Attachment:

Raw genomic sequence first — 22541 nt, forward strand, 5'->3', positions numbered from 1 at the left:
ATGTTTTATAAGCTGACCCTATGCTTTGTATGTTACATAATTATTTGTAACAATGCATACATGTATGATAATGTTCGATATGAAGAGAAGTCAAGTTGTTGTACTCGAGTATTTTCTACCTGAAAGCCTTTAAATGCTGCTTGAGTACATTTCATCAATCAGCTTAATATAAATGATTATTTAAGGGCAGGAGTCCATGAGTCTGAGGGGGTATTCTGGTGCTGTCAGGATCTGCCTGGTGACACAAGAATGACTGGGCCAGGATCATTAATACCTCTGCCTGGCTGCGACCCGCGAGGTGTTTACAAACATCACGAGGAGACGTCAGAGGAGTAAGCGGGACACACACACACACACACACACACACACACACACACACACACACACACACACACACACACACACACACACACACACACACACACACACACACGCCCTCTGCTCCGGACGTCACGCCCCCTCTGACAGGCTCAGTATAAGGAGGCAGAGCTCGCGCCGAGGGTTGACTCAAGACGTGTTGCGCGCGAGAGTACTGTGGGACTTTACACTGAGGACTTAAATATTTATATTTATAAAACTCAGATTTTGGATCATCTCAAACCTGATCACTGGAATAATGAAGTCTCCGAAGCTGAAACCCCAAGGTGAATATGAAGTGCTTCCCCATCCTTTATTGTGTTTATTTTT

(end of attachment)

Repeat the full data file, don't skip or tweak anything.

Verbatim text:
Raw genomic sequence first — 22541 nt, forward strand, 5'->3', positions numbered from 1 at the left:
ATGTTTTATAAGCTGACCCTATGCTTTGTATGTTACATAATTATTTGTAACAATGCATACATGTATGATAATGTTCGATATGAAGAGAAGTCAAGTTGTTGTACTCGAGTATTTTCTACCTGAAAGCCTTTAAATGCTGCTTGAGTACATTTCATCAATCAGCTTAATATAAATGATTATTTAAGGGCAGGAGTCCATGAGTCTGAGGGGGTATTCTGGTGCTGTCAGGATCTGCCTGGTGACACAAGAATGACTGGGCCAGGATCATTAATACCTCTGCCTGGCTGCGACCCGCGAGGTGTTTACAAACATCACGAGGAGACGTCAGAGGAGTAAGCGGGACACACACACACACACACACACACACACACACACACACACACACACACACACACACACACACACACACACACACACACACACACACACACACGCCCTCTGCTCCGGACGTCACGCCCCCTCTGACAGGCTCAGTATAAGGAGGCAGAGCTCGCGCCGAGGGTTGACTCAAGACGTGTTGCGCGCGAGAGTACTGTGGGACTTTACACTGAGGACTTAAATATTTATATTTATAAAACTCAGATTTTGGATCATCTCAAACCTGATCACTGGAATAATGAAGTCTCCGAAGCTGAAACCCCAAGGTGAATATGAAGTGCTTCCCCATCCTTTATTGTGTTTATTTTT